Lyrical Interludes Book 2
by Claire Davon
Genre: Contemporary Romance
Ally Wilson should have been a slam dunk for VP until transplanted marketing executive Dirk Roberts takes what’s rightfully hers. A dubious reputation dogs Dirk, and her boss wants her to keep an eye on him. One look from Dirk’s searing sensual gaze and her world shifts.
Dirk never intended to be in Los Angeles, but a shattered reputation forced him to take desperate measures. He wants to repair his name and get out of the sprawling city. Ally’s haunting curves and undeniable appeal won’t change that, much as he yearns for her.
Their coming together is inevitable, as is the waiting disaster if their relationship becomes known. Can two damaged souls find happiness—or will their pasts destroy them?
Roscoe’s House of Chicken N’ Waffles was a restaurant on Gower Street in the heart of Hollywood, just north of Sunset. The needle on top of the Capitol Records building could be glimpsed through buildings in the distance. The Sunset Gower studios with their art deco lettering were just down the street. The Hollywood Hills loomed behind them, if a person faced north.
The restaurant itself had a simple, brown-painted front and a sign with a picture of a dancing chicken overhead. Haphazard graffiti marred some of the storefronts, and trash bounced along the edges of the street. Muted winter sunshine cast a golden glow across the streets and buildings.
Roscoe’s boasted down-home Southern fare, consisting of fried chicken with sides such as grits, macaroni and cheese, as well as their famous waffles. The restaurant was crowded at lunchtime with an eclectic mix of clientele, from tourists to local businesspeople.
The restaurant was a study in two separate parts. One was the original side, and one was a larger addition. The older side was cozy with a raised step after they entered. Plain brown tables and wooden chairs with curving open backs were wedged close.
The table that Dirk and Ally sat at was next to a wall with slanted, dark wood paneling. Artwork and photos were strewn across the walls.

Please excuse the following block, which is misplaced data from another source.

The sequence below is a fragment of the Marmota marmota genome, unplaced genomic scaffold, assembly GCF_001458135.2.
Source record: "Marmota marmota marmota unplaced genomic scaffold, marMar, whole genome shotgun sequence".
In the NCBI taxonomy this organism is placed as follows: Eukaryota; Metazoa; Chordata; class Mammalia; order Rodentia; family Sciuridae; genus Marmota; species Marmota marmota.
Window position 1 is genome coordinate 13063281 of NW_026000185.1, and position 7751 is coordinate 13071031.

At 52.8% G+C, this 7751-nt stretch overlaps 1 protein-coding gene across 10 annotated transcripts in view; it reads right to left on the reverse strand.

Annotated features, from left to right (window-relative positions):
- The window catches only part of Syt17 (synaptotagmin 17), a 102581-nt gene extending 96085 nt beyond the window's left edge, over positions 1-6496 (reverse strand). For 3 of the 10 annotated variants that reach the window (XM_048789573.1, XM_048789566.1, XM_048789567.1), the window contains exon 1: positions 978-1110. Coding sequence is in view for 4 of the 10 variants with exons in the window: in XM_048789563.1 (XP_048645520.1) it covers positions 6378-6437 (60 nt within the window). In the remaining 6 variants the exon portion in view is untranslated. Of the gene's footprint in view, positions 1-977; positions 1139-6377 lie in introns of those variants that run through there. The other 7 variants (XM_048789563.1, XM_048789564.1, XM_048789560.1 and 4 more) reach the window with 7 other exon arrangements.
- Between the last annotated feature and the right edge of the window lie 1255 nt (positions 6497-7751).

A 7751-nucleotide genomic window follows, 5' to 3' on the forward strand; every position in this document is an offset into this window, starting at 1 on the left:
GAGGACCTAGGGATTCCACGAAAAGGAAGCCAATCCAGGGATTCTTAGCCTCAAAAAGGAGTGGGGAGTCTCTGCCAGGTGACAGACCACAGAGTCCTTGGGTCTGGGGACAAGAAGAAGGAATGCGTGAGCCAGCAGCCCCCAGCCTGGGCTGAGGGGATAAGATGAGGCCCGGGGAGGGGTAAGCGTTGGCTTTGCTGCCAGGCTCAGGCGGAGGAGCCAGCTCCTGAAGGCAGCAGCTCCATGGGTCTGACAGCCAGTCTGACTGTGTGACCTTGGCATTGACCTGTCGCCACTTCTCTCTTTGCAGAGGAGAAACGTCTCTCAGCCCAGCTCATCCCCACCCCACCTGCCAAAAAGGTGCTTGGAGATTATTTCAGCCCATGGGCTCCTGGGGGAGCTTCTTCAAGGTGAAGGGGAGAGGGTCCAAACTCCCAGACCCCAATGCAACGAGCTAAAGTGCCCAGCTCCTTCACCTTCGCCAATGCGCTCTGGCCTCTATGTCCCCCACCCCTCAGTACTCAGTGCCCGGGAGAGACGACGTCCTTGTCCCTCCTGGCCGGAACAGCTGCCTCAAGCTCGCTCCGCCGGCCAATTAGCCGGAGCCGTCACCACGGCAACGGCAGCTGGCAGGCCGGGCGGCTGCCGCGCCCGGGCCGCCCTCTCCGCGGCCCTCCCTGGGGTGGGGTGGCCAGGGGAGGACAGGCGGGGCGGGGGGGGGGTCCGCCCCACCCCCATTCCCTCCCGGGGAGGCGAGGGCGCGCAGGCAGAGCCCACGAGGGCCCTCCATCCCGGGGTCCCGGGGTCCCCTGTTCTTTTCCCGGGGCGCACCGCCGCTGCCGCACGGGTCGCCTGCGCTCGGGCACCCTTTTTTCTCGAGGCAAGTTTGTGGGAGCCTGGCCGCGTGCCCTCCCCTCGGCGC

Dirk had to adjust his legs so they were splayed out on either side of Ally when they were seated. He was like an adult on a kid-sized bike.
The smell of fried chicken mixed with less identifiable odors permeated the air. “It’s probably not authentic,” she said, “but I hope you like it.” It shouldn’t matter, yet it did. Damn it.
He rewarded her with a smile that sent a bolt of sensation through her spine.
“I am sure I will. Thank you. Fried chicken and grits are just what a Southern boy needs to feel at home.”
He opened his mouth to say something to her, then went so still he could have been carved of stone. Following his gaze, she saw a man a few years older than Dirk, with the same slightly weathered skin of outdoor living. A brown Stetson was on his head, with jeans and a denim shirt completing the outfit. The glare he was giving Dirk was so malevolent she shivered. He was standing with a group by a curio cabinet studded with Roscoe’s souvenirs at the front of the restaurant. One of the people she recognized as Ryder Bingham, an artist whose album had recently been certified platinum.
She turned back to Dirk. His lips had flattened to a thin line, and harsh grooves cut next to his eyes and down his face before they disappeared under the goatee.
“Heard you landed at Shatter Sound,” the shorter man said, his arms folded and his face in profile to Ally. He was a short man, maybe her height at best, with thick brown hair shot with gray and a close-cropped beard. He also had a drawl that was different somehow than Dirk’s but clearly Southern. “Should have done the smart thing and stayed away.” The dim light from the window touched his shoulders, matching the sliver that landed across Dirk’s chest.
“You should know, Marlon,” Dirk said, his voice cold, body rigid, his hands clasping and unclasping on the table. “I never did learn my lessons easy.” He focused on her. “Marlon works at Earthy Cry Records. Marlon, Alanna Wilson.”
“Ma’am.” Marlon lifted his hat. “You’re at his new the label. Watch this boy like a hawk, or he’ll take you too.”
Claire can’t remember a time when writing wasn’t part of her life. Growing up, she used to write stories with her friends. As a teenager she started out reading fantasy and science fiction, but her diet quickly changed to romance and happily-ever-after’s. A native of Massachusetts and cold weather, she left all that behind to move to the sun and fun of California, but has always lived no more than twenty miles from the ocean.
In college she studied acting with a minor in creative writing. In hindsight she should have flipped course studies. Before she was published, she sold books on eBay and discovered some of her favorite authors by sampling the goods, which was the perfect solution. Claire has many book-irons in the fire, most notably her urban fantasy series, The Elementals’ Challenge series, but writes contemporary and shifter romances as well as.
While she’s not a movie mogul or actor, she does work in the film industry with her office firmly situated in the 90210 district of Hollywood. Prone to break out into song, she is quick on feet and just as quick with snappy dialogue. In addition to writing she does animal rescue, reads, and goes to movies. She loves to hear from fans, so feel free to drop her a line.
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